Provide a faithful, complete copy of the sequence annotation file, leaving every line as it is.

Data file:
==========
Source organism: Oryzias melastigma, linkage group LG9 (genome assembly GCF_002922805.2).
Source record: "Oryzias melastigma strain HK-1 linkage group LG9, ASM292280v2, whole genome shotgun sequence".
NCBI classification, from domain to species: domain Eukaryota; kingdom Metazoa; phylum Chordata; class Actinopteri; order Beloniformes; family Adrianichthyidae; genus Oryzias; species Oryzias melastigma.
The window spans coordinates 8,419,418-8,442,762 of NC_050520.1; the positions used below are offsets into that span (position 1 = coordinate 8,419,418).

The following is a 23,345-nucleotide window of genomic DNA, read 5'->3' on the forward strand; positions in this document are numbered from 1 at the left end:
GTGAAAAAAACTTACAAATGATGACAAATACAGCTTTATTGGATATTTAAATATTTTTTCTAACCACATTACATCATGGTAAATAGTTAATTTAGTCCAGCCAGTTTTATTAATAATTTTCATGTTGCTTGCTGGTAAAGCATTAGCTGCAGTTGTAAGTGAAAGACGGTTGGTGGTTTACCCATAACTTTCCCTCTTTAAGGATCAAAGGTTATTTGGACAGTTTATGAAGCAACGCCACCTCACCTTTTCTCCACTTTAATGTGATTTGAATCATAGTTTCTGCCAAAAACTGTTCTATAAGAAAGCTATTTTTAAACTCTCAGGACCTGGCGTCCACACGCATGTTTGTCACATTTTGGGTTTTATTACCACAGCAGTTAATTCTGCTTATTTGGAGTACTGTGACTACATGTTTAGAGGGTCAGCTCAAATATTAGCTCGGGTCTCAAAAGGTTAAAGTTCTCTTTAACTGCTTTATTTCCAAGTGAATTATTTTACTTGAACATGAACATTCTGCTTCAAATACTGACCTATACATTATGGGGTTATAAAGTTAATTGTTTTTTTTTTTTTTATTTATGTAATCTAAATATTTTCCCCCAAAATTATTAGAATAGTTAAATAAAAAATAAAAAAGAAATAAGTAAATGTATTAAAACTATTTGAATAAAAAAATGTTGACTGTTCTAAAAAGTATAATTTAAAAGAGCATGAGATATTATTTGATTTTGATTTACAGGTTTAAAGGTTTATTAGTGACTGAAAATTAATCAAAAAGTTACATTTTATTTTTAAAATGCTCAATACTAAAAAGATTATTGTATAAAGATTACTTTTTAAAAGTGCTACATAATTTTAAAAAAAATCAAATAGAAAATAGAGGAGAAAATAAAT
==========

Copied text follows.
Source organism: Oryzias melastigma, linkage group LG9 (genome assembly GCF_002922805.2).
Source record: "Oryzias melastigma strain HK-1 linkage group LG9, ASM292280v2, whole genome shotgun sequence".
NCBI classification, from domain to species: domain Eukaryota; kingdom Metazoa; phylum Chordata; class Actinopteri; order Beloniformes; family Adrianichthyidae; genus Oryzias; species Oryzias melastigma.
The window spans coordinates 8,419,418-8,442,762 of NC_050520.1; the positions used below are offsets into that span (position 1 = coordinate 8,419,418).

The following is a 23,345-nucleotide window of genomic DNA, read 5'->3' on the forward strand; positions in this document are numbered from 1 at the left end:
GTGAAAAAAACTTACAAATGATGACAAATACAGCTTTATTGGATATTTAAATATTTTTTCTAACCACATTACATCATGGTAAATAGTTAATTTAGTCCAGCCAGTTTTATTAATAATTTTCATGTTGCTTGCTGGTAAAGCATTAGCTGCAGTTGTAAGTGAAAGACGGTTGGTGGTTTACCCATAACTTTCCCTCTTTAAGGATCAAAGGTTATTTGGACAGTTTATGAAGCAACGCCACCTCACCTTTTCTCCACTTTAATGTGATTTGAATCATAGTTTCTGCCAAAAACTGTTCTATAAGAAAGCTATTTTTAAACTCTCAGGACCTGGCGTCCACACGCATGTTTGTCACATTTTGGGTTTTATTACCACAGCAGTTAATTCTGCTTATTTGGAGTACTGTGACTACATGTTTAGAGGGTCAGCTCAAATATTAGCTCGGGTCTCAAAAGGTTAAAGTTCTCTTTAACTGCTTTATTTCCAAGTGAATTATTTTACTTGAACATGAACATTCTGCTTCAAATACTGACCTATACATTATGGGGTTATAAAGTTAATTGTTTTTTTTTTTTTTATTTATGTAATCTAAATATTTTCCCCCAAAATTATTAGAATAGTTAAATAAAAAATAAAAAAGAAATAAGTAAATGTATTAAAACTATTTGAATAAAAAAATGTTGACTGTTCTAAAAAGTATAATTTAAAAGAGCATGAGATATTATTTGATTTTGATTTACAGGTTTAAAGGTTTATTAGTGACTGAAAATTAATCAAAAAGTTACATTTTATTTTTAAAATGCTCAATACTAAAAAGATTATTGTATAAAGATTACTTTTTAAAAGTGCTACATAATTTTAAAAAAAATCAAATAGAAAATAGAGGAGAAAATAAAT